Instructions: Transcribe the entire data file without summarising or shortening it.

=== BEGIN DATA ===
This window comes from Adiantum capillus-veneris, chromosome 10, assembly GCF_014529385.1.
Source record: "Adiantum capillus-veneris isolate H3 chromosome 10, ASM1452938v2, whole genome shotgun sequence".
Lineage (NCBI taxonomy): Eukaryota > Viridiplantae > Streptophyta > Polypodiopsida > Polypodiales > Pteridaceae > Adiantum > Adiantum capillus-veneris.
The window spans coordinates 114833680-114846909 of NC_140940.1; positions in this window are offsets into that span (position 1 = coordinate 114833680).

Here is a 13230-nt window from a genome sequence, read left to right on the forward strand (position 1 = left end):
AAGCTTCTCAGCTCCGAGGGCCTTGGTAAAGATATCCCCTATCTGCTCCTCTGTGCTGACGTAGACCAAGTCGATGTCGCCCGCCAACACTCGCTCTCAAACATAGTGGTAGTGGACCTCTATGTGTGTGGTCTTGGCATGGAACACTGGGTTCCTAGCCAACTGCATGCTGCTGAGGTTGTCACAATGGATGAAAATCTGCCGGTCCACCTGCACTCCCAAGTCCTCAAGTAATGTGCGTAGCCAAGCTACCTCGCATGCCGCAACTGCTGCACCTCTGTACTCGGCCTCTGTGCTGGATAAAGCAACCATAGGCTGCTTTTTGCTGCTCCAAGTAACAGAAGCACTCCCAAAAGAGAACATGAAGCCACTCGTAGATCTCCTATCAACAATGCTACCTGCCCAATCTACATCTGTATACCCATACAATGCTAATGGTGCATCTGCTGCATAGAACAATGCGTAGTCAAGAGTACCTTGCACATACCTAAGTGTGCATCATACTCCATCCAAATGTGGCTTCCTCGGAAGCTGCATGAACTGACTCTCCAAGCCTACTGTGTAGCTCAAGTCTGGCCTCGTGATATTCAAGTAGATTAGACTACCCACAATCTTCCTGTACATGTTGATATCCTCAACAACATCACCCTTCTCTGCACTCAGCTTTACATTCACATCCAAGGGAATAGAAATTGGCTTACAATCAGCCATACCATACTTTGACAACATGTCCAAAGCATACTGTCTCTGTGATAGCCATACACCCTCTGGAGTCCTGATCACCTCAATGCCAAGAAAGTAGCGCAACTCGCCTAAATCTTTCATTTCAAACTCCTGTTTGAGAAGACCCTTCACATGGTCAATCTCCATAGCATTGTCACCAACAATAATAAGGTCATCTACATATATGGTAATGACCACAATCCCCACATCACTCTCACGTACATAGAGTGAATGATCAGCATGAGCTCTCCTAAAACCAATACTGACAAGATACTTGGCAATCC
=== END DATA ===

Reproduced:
This window comes from Adiantum capillus-veneris, chromosome 10, assembly GCF_014529385.1.
Source record: "Adiantum capillus-veneris isolate H3 chromosome 10, ASM1452938v2, whole genome shotgun sequence".
Lineage (NCBI taxonomy): Eukaryota > Viridiplantae > Streptophyta > Polypodiopsida > Polypodiales > Pteridaceae > Adiantum > Adiantum capillus-veneris.
The window spans coordinates 114833680-114846909 of NC_140940.1; positions in this window are offsets into that span (position 1 = coordinate 114833680).

Here is a 13230-nt window from a genome sequence, read left to right on the forward strand (position 1 = left end):
AAGCTTCTCAGCTCCGAGGGCCTTGGTAAAGATATCCCCTATCTGCTCCTCTGTGCTGACGTAGACCAAGTCGATGTCGCCCGCCAACACTCGCTCTCAAACATAGTGGTAGTGGACCTCTATGTGTGTGGTCTTGGCATGGAACACTGGGTTCCTAGCCAACTGCATGCTGCTGAGGTTGTCACAATGGATGAAAATCTGCCGGTCCACCTGCACTCCCAAGTCCTCAAGTAATGTGCGTAGCCAAGCTACCTCGCATGCCGCAACTGCTGCACCTCTGTACTCGGCCTCTGTGCTGGATAAAGCAACCATAGGCTGCTTTTTGCTGCTCCAAGTAACAGAAGCACTCCCAAAAGAGAACATGAAGCCACTCGTAGATCTCCTATCAACAATGCTACCTGCCCAATCTACATCTGTATACCCATACAATGCTAATGGTGCATCTGCTGCATAGAACAATGCGTAGTCAAGAGTACCTTGCACATACCTAAGTGTGCATCATACTCCATCCAAATGTGGCTTCCTCGGAAGCTGCATGAACTGACTCTCCAAGCCTACTGTGTAGCTCAAGTCTGGCCTCGTGATATTCAAGTAGATTAGACTACCCACAATCTTCCTGTACATGTTGATATCCTCAACAACATCACCCTTCTCTGCACTCAGCTTTACATTCACATCCAAGGGAATAGAAATTGGCTTACAATCAGCCATACCATACTTTGACAACATGTCCAAAGCATACTGTCTCTGTGATAGCCATACACCCTCTGGAGTCCTGATCACCTCAATGCCAAGAAAGTAGCGCAACTCGCCTAAATCTTTCATTTCAAACTCCTGTTTGAGAAGACCCTTCACATGGTCAATCTCCATAGCATTGTCACCAACAATAATAAGGTCATCTACATATATGGTAATGACCACAATCCCCACATCACTCTCACGTACATAGAGTGAATGATCAGCATGAGCTCTCCTAAAACCAATACTGACAAGATACTTGGCAATCC